Can the Bullet R1 really roast better coffee than Quest M3s? - Page 3

Discuss roast levels and profiles for espresso, equipment for roasting coffee.
Obsession

Postby Obsession » May 11, 2019, 4:44 pm

Almico wrote:Coffee roasting is not something that benefits from automation; at least as far as optimum flavor goes.

I completely agree with you today. Roasting coffee (and extracting it) is still way more art than science.

However, my comment was related to a direction that I expect things will go. In 20 years, it is possible this balance will have flipped.

Apologies to the OP, think we might be off track! :)

dale_cooper

Postby dale_cooper » May 11, 2019, 11:21 pm

I've owned both, as well as a huky, and nearly every other home roaster....

The bullet is king. Can you roast great coffee on the quest? of course. Is the usability and opportunity to repeat roasts consistently on the bullet better? Without question.

The quest was frustrating to use at times but I really liked that little guy for the price.

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yakster

Postby yakster » May 11, 2019, 11:29 pm

The Aillio still has a BT probe in addition to the ITBS that you can monitor if you prefer.
-Chris

LMWDP # 272

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G.F.

Postby G.F. » May 12, 2019, 1:08 am

You are very lucky guys to have this roaster! In Europe, it's difficult to buy.

wbp

Postby wbp » May 12, 2019, 7:42 pm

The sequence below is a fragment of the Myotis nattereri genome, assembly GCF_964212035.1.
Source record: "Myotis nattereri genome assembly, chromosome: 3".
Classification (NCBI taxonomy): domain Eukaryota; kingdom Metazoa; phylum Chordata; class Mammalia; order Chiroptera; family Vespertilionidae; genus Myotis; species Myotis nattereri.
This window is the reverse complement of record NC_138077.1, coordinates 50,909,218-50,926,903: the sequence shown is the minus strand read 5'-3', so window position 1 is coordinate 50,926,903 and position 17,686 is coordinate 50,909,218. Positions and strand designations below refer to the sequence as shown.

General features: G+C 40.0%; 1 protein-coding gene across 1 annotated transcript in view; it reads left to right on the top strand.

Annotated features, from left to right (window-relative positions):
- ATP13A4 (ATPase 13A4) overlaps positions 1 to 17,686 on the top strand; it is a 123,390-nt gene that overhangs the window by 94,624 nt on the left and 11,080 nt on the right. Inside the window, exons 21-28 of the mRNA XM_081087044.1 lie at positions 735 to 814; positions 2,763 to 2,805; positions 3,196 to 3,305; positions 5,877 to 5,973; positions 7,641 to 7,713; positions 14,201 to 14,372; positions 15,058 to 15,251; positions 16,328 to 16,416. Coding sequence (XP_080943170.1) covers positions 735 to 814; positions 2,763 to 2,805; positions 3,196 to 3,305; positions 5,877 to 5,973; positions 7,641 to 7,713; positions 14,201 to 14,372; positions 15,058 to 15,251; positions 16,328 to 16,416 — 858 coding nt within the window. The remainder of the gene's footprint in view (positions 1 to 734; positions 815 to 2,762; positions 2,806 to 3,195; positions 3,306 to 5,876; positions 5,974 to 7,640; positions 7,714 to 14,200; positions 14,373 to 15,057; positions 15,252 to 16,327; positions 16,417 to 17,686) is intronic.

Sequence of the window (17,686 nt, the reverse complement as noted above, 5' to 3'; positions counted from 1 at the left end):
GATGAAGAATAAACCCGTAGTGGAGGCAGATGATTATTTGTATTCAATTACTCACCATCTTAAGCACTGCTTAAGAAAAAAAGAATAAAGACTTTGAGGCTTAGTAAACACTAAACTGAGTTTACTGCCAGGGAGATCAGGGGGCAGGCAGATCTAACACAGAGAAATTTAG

Personally (as my quoted post above says) I was pleasantly surprised by the coffee I'm getting from the Bullet. With the Quest M3s I was getting what I wanted, and my goal was to be able to roast larger batches with the Bullet and match what the Quest did. What I find is that the Bullet's higher power brings my roasts into a slightly "sweeter" spot, and I am quite happy with that. With the Quest I was roasting 8 ounces, with the Bullet I am roasting 16 ounces and getting comparable or better results. I have found that a lot of the tweaking of drum heat, fan speed, etc. that many Bullet users seem to be using is not the way I want to roast. I'm much more of a "keep it simple" person. Finding the right preheat temperature seems to be the most important factor. I also find that the Bullet's IBTS (IR Bean Temp sensor) seems to be a very close match to the temperatures I got with the bean temp thermocouple on the Quest; for example I'm hitting FC at nearly the same temp, give or take 2 C.